The Ceiling 

In autumn 1998, a 12-year restoration of Grand Central revealed the original luster of the Main Concourse’s elaborately decorated astronomical ceiling.

The original ceiling, conceived in 1912 by Warren with his friend, French portrait artist Paul César Helleu, was eventually replaced in the late 1930s to correct falling plaster.

This new ceiling was obscured by decades of what was thought to be coal and diesel smoke. Spectroscopic examination revealed that it was mostly tar and nicotine from tobacco smoke. A single dark patch remains above the Michael Jordan Steakhouse, left untouched by renovators to remind visitors of the grime that once covered the ceiling.

There are two peculiarities to this ceiling: the sky is backwards, and the stars are slightly displaced. One explanation is that the constellations are backwards because the ceiling is based on a medieval manuscript that visualized the sky as it would look to God from outside the celestial sphere. According to this explanation, since the celestial sphere is an abstraction (stars are not all at equal distances from Earth), this view does not correspond to the actual view from anywhere in the universe. The stars are displaced because the manuscript showed a (reflected) view of the sky in the Middle Ages, and since then the stars shifted due to precession of the equinoxes. Most people, however, simply think that the image was reversed by accident. The ceiling was deliberately[citation needed] painted in reverse by the artist Giovanni Smeraldi.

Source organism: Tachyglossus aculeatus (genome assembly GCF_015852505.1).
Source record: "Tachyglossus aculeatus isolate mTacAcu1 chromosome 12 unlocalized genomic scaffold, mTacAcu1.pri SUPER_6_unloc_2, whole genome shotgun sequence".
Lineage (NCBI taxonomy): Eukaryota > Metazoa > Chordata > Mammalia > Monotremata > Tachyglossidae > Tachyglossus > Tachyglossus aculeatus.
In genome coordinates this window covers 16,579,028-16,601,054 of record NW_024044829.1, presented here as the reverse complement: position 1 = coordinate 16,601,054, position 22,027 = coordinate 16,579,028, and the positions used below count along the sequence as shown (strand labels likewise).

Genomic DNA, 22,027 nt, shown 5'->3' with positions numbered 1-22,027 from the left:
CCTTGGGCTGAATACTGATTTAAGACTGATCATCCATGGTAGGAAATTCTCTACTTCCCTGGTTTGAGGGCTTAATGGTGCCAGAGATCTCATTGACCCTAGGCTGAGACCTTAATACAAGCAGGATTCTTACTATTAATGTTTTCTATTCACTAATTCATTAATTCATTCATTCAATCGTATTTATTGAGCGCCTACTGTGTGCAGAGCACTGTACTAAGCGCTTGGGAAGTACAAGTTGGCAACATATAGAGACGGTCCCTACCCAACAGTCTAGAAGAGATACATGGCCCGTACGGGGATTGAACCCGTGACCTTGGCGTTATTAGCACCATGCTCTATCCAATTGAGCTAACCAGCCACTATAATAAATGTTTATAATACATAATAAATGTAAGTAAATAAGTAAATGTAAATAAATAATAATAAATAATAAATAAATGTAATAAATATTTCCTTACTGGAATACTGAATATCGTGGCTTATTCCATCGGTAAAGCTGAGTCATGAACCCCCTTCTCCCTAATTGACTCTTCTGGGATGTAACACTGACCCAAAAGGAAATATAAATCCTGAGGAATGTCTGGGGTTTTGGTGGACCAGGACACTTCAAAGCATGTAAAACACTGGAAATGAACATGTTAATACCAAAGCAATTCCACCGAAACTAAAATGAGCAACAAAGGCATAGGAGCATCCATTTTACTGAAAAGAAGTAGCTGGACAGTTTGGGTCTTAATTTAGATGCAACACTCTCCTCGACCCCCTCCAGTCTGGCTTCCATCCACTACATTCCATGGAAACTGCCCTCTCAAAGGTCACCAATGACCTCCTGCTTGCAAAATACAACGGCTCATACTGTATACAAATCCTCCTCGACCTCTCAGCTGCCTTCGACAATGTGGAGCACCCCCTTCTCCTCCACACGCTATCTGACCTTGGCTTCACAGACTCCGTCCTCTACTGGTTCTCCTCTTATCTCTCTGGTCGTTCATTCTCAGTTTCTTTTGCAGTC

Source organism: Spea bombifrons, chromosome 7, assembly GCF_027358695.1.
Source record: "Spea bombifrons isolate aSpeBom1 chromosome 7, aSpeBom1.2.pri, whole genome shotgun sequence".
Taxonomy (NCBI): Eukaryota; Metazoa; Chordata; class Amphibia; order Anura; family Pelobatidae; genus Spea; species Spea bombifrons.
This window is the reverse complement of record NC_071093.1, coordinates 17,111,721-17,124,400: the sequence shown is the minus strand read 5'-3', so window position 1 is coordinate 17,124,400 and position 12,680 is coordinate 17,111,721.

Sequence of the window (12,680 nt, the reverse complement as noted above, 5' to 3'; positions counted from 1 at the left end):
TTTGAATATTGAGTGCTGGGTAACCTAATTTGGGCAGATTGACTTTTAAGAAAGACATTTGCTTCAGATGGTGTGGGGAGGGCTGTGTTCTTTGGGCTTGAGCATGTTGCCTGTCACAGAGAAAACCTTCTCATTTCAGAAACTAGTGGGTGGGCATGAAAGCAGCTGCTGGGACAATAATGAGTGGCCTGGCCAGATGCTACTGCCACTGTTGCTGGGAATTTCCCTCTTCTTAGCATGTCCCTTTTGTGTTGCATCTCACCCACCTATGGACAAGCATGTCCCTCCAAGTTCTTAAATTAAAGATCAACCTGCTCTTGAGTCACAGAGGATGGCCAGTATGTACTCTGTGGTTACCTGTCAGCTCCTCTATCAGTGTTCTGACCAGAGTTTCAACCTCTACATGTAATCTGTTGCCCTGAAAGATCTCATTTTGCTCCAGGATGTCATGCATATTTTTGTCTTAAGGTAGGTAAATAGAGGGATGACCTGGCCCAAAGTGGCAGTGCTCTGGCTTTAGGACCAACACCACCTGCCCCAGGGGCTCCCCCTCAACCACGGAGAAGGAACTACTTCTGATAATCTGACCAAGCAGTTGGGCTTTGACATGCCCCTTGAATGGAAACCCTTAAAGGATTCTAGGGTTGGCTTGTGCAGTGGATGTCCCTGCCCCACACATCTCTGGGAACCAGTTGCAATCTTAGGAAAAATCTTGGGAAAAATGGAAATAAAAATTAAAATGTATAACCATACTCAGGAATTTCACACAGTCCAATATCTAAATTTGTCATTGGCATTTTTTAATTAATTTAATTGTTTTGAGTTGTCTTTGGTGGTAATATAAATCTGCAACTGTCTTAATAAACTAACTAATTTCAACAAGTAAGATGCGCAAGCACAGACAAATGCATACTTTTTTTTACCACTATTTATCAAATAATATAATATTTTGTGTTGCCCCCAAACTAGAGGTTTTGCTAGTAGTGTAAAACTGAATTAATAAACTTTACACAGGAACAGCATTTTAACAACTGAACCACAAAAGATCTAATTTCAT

When the Vanderbilt family learned the ceiling was painted backwards, they maintained that the ceiling reflected God’s view of the sky.[citation needed]

There is a small dark circle in the midst of the stars right above the image of Pisces. In a 1957 attempt to counteract feelings of insecurity spawned by the Soviet launch of Sputnik, Grand Central’s Main Concourse played host to an American Redstone missile. With no other way to erect the missile, the hole was cut so the rocket could be lifted into place. Historical Preservation dictated that this hole remain (as opposed to being repaired) as a testament to the many uses of the Terminal over the years.

See What Eye See…

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Spending The Day @ Lincoln Center

This weekend I went to a Craft Show with my mom at Lincoln Center here in The Big Apple.

I remember as a child my mom would bring me here to see The Nutcracker.

For the last two weekends Lincoln Center has been home to The American Crafts Festival

See What Eye See…